Raising an Emotionally-Intelligent Child

One of the books on my rather aggressive Lenten reading list is Raising an Emotionally-Intelligent Child by John Gottman. The book was published in 1997 and I actually read it shortly after that, mainly due to my interest in emotional intelligence.

I haven’t completely re-read it yet, but I have done a little reviewing. Based on research, Gottman says there are four styles of parenting — Dismissing, Disapproving, Laissez-Faire, and Emotion-Coaching. Those are fairly self-explanatory and the good one is pretty obvious.

A small part of the description of emotion-coaching is that an emotion-coaching parent …

  • respects the child’s emotions
  • does not poke fun at or make light of the child’s negative emotions
  • does not say how the child should feel
  • does not feel he or she has to fix every problem for the child (52)

The benefit of emotion-coaching is that children …

learn to trust their feelings, regulate their own emotions, and solve problems. They have high self-esteem, learn well, get along with others (52).

Gottman writes, “Emotion-Coaching parents serve as their children’s guide through the world of emotion” (63).

We want to be emotion-coaching parents, but we also know we have some growing to do. Due to the transition of bringing Sarah home from Korea, the last few months have been, and continue to be, pretty challenging. Reviewing/Re-reading this book comes at an important time (maybe Sarah was giving us a hint after all!).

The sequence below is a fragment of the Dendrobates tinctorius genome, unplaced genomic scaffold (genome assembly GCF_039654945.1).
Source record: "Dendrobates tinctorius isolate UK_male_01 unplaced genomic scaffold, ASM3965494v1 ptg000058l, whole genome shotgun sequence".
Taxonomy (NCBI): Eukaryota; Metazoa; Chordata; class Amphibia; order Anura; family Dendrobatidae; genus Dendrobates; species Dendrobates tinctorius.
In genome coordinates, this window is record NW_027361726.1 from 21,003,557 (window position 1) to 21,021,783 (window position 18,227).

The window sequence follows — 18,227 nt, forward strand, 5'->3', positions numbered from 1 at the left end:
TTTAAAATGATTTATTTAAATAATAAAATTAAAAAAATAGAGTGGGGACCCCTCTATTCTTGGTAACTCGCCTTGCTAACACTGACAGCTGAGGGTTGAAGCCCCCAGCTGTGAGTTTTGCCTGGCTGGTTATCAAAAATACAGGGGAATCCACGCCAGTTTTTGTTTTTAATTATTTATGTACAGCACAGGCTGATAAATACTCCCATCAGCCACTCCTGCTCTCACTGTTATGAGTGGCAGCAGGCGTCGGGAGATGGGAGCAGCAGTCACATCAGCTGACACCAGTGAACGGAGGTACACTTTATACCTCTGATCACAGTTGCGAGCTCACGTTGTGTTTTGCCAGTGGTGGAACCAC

Gottman describes five key steps that are part of the emotion-coaching process …

  1. Become aware of the child’s emotion.
  2. Recognize the emotion as an opportunity for intimacy and teaching.
  3. Listen empathetically, validating the child’s feelings.
  4. Help the child find words to label the emotion the child is having.
  5. Set limits while exploring strategies to solve the problem at hand.

The book includes a self-assessment to help parents determine their parenting style (81 True/False questions). There’s also a self-awareness assessment to help you take a look at your own emotional life (84 True/False questions).

The book also offers a lot of practical guidance. And the final chapter describes what emotion-coaching looks like with children from infancy to adolescence.

It’s a good book for parents and those interested in emotional health/intelligence.

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